Mom glanced up from trying to prevent James from chucking his food across the table. The look that said, We don't mention that name in this house, passed over her eyes.
We discussed just about everything around our kitchen table: death, teen pregnancy, politics, and even religious injustice in the Sudan--but there was one topic we never talked about anymore: Daniel.
Dad wiped his mouth with his napkin. "Grace and Jude, I could use both of you at the parish tomorrow afternoon. We've had a great response to the charity drive. I can't even get into my office, it's packed so full of canned corn." He gave a slight chuckle.
I cleared my throat. "I talked to him."
Dad's laugh strangled off, almost like he was choking.
"Whoa," Charity said, her fork paused halfway to her mouth. "Way to go with the revelations, Grace."
Jude slid back his chair. "May I be excused?" he asked, and put his napkin on the table. He didn't wait for a response and walked out of the kitchen.
I glanced at Mom. Now look what you did, her eyes seemed to say.
Despain, Bree. The Dark Divine. New York: Egmont, 2009.
Grace Divine is from a perfect family. Her father is the local pastor, her mother is a homemaker, and her brother Jude is the hottest, sweetest, and most popular boy in school. But there's one secret that they never talk about--Daniel. A boy who lived with them for awhile, then disappeared after a tragedy involving Jude. A tragedy that no one has ever disclosed to Grace. So when Daniel reappears in town, she wonders if everything has been exaggerated, and if there's any chance that forgiveness will find its way into her family's heart again.
Loved it. Seriously loved it. Is it just a paranormal romance? No. It's also a retelling of the prodigal son. Fascinating. I've heard some people say that they felt the religion was overdone--I disagree. I think the religion was perfect. I feel like I understand Grace Divine, and her struggle to exist in a world where she is seen as a "walking morality barometer" simply because she's the preacher's daughter. That is essential to the story.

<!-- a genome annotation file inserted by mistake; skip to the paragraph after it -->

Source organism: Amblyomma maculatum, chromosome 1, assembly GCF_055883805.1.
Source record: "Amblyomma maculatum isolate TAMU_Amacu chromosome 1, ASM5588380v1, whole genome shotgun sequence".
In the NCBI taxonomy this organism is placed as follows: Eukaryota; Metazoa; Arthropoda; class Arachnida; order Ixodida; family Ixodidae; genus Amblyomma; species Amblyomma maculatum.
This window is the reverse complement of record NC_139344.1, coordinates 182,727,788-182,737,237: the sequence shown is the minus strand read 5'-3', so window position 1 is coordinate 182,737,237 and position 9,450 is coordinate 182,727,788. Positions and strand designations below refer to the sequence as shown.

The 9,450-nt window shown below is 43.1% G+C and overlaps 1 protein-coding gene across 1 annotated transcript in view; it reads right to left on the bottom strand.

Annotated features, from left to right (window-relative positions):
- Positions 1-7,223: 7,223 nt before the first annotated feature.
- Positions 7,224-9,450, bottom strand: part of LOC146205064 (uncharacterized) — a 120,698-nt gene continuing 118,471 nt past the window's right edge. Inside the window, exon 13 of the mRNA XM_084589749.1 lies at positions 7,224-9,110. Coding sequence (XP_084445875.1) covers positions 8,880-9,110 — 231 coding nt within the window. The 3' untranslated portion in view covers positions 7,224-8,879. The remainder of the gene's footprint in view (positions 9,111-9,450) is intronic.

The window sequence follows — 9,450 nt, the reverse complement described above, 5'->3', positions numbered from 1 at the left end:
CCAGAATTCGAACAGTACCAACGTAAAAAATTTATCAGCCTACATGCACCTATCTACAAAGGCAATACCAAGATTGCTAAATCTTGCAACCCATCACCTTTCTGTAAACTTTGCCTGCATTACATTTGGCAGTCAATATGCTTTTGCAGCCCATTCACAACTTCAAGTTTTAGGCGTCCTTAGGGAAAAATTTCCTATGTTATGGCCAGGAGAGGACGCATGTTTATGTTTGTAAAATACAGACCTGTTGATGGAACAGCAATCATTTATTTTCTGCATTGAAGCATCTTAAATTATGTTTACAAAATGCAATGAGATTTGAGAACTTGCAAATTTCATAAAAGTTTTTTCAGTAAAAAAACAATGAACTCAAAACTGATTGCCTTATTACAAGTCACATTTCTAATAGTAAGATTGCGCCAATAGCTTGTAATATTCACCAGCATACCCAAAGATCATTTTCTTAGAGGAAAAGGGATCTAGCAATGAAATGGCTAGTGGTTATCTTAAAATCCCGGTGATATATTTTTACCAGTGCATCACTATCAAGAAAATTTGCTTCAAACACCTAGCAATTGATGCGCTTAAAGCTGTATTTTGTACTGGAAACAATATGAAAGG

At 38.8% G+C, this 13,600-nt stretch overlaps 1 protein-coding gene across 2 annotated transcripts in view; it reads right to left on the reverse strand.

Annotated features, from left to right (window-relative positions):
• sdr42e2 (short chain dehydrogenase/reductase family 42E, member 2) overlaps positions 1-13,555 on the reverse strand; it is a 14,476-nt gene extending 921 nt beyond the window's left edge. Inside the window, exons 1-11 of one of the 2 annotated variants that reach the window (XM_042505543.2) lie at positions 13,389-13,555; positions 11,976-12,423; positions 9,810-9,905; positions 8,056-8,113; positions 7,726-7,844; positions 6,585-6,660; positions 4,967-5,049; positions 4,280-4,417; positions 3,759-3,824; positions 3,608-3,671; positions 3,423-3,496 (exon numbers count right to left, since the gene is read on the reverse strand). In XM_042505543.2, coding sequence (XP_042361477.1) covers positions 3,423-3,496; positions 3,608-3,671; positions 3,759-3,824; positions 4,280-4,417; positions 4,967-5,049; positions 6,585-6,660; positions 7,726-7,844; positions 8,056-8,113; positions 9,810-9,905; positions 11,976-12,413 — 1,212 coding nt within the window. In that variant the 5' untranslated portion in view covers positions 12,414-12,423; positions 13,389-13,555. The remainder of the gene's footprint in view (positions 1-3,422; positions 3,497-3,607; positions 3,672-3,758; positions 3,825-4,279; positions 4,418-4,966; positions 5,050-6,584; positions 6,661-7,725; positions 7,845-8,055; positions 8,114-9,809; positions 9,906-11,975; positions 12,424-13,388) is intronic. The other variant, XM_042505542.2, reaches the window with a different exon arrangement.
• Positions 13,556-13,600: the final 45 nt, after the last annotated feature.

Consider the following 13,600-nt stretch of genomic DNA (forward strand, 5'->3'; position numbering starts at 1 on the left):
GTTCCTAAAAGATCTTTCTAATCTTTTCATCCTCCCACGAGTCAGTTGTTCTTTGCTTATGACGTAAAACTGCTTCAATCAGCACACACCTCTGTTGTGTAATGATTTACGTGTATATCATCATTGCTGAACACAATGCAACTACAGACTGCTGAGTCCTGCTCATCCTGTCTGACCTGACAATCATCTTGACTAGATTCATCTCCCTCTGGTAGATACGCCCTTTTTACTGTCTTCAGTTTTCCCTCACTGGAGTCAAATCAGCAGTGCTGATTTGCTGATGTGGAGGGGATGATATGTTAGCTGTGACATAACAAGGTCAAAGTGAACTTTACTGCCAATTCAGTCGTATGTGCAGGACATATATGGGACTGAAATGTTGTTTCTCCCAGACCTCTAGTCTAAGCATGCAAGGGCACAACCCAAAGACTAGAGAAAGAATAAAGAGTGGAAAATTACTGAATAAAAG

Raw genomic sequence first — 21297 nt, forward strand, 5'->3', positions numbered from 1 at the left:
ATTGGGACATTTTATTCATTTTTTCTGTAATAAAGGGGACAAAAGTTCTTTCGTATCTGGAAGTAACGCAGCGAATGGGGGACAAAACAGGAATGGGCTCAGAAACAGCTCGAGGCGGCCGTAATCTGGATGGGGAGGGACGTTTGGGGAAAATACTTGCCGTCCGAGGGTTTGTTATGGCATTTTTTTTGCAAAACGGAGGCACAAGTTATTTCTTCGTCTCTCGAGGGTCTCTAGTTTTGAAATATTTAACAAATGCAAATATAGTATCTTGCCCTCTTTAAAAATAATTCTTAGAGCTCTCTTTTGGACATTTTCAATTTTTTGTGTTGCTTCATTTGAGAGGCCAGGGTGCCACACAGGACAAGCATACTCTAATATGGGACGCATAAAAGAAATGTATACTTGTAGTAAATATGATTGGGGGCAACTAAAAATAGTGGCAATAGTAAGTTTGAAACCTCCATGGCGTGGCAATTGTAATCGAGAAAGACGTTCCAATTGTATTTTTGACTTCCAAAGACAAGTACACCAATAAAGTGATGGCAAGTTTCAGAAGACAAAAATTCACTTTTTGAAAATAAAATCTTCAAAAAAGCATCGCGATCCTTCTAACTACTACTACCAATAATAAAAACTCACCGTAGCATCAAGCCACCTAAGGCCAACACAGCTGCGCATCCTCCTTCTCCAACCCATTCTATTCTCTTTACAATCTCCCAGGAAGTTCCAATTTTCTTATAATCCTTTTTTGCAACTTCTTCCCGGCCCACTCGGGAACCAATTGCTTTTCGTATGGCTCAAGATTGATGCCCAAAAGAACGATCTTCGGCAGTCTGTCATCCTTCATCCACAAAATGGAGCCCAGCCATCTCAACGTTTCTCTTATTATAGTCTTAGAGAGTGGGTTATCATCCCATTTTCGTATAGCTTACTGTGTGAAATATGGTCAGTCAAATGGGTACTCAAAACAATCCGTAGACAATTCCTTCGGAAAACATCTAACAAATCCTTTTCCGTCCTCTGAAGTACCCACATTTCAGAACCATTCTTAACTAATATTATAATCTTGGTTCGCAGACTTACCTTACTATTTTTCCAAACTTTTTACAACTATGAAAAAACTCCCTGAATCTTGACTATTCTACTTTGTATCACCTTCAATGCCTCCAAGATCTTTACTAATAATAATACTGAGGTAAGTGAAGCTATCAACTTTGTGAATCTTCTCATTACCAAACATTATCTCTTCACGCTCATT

I loved these characters. For once, we have subplots and minor characters whose lives are just as interesting as characters in the romance. I loved Jude! What a complex character he is. He had so many layers, and we just kept getting peeling the onion. Incredible. I could understand Daniel and all his bad boy-ness. I felt for him. I fell in love with him. Why? Because he actually screwed up in the past. No, really! It wasn't some misunderstanding, it wasn't justified or rationalized, he really and honestly and truly screwed up! YAY! Just like real people do!
And the ending was the way it should have been. I HATE HATE HATE when the first book in a series ends in a cliffhanger. Actually, I hate it when any book does that, but particularly first books should be standalones. The way Suzanne Collins did it in the first Hunger Games was correct: Leave the reader wanting more, but not needing more. In the Dark Divine, you find all the answers you were looking for, but there's a new problem that arises at the very end of it that leaves you wanting more. It's one of those "Oh, I'm glad we figured that out. Wait...holy crap, what are we going to do now?"
All in all, for a novel trying to walk that fine line between being popular and being well written, it does great. It works on both levels. Whether you like literary or commercial fiction, it's definitely worth a try.